Tuesday, March 11, 2014

Thoughts from an awkward mourner...

Let me preface this by saying that I am a very… awkward mourner. For someone who takes to the spoken and written word pretty easily, I can never find the right thing to say at the time I want to say it. And I never know what to say to those closest to the deceased. “I’m sorry,” of course, but beyond that… I’m more of a do-er than a speaker or pray-er. Please, give me something to DO that will help make your life easier in this difficult time. What activity can I accomplish so that you don’t have to do it? How can I show you how sorry I am and how much I want to help?

This works when you are relationship-wise or geographically close to someone. You can do the dishes, cook a meal or just sit silently with the person so they don’t feel quite so alone. But if you aren’t both of those things, there isn’t much an awkward mourner like me can do.

Now, please do not think that the bulk of this post is about me. It certainly is not. I just wanted to explain myself so that readers might cut me a break… if anything in this post sounds less than eloquent or odd, it’s because I am an awkward mourner, and not because of anything else. I have the utmost respect for the family who lost its loved one and would never want to intrude upon their privacy. However, nothing here, other than my personal thoughts, is private information. Everything can be found online, and I will provide the links.

I think this blog post is also important because I have come to realize that people who have never lived in small communities just don’t “get” it. My spouse was raised in a small, rural community in Illinois, but I have had to learn about it during our marriage, with encounters with his small community, and then here in Iwakuni. If you are moving to Iwakuni from another duty station, one that was probably larger than this one, this is something you will need to learn. Do not air your dirty laundry on the Iwakuni Classifieds, do not wear yoga pants to the Exchange unless you want to start an uncivil war, and learn the balance between privacy and expressing genuine concern in an appropriate way. I struggle with that last point. Couple that with my awkward mourner tendencies and this blog is what you get. This is my attempt to DO something as I mourn, because while I live in the same 5,000-member community, I, admittedly, am not close to the family who lost its loved one. But, for some reason that is foreign to me, I still felt loss. I can only assume it comes from the proximity of living in a small community.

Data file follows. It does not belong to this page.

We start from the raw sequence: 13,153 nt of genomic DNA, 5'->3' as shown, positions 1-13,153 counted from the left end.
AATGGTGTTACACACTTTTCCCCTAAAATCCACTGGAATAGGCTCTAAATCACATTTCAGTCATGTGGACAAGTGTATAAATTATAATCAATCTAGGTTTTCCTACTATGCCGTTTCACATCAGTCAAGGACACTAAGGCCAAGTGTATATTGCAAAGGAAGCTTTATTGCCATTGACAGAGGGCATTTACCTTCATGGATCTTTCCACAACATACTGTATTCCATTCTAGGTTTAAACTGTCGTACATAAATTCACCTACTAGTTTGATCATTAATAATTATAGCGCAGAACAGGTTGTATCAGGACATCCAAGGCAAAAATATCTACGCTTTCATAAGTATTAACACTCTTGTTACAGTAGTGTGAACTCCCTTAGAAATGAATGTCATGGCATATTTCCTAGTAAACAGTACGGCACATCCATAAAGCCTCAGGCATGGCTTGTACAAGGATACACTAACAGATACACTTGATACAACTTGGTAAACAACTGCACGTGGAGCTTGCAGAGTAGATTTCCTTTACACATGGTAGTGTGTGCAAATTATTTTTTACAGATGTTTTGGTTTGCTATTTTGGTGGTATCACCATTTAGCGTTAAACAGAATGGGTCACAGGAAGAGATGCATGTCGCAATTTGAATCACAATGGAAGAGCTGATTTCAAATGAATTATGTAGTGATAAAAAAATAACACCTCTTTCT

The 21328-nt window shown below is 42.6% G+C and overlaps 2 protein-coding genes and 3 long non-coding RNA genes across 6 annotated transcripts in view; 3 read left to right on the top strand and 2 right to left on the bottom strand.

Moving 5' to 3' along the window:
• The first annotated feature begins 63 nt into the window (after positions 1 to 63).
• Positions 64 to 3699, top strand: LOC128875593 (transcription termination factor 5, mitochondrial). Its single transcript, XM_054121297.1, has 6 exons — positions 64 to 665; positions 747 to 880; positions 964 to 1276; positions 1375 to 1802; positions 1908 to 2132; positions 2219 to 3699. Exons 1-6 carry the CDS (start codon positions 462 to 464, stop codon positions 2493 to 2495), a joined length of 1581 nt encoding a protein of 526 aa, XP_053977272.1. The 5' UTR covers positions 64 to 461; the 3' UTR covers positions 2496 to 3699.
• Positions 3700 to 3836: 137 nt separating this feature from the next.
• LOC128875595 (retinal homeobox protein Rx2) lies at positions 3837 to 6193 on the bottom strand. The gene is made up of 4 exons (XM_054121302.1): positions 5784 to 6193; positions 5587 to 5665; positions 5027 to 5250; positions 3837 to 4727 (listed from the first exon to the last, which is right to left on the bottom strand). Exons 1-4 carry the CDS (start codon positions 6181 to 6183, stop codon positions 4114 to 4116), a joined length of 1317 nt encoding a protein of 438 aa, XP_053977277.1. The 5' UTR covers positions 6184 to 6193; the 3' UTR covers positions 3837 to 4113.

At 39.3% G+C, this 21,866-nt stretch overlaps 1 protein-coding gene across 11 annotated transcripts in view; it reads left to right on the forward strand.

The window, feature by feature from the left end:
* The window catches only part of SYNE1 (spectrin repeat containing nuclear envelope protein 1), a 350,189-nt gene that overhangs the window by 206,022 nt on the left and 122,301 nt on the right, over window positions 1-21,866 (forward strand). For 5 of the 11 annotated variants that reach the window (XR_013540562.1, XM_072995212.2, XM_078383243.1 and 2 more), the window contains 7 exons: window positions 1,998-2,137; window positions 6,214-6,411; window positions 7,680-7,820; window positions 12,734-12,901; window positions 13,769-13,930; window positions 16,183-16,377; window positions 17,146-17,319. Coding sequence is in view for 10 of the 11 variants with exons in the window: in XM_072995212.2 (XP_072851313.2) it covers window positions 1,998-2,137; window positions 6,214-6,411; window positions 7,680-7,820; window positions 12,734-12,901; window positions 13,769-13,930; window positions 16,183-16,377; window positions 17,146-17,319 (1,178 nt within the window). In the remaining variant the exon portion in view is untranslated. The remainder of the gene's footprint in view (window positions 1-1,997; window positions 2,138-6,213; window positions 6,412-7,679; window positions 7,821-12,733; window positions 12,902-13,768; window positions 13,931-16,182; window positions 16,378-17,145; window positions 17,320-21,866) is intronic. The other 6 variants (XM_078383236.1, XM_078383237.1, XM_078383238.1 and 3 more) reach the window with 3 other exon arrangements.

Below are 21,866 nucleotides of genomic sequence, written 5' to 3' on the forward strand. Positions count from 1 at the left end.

Last week the MCAS Iwakuni community was struck with terrible news: Capt. Reid Nannen, a fighter pilot stationed in Iwakuni, and 10-year Marine Corps veteran, crashed during a training exercise in Nevada and did not survive. His wife, Sarah, and four children, were at home in Iwakuni awaiting the completion of his training, one of the children a baby girl born just 6 weeks ago and had yet to meet her father in person.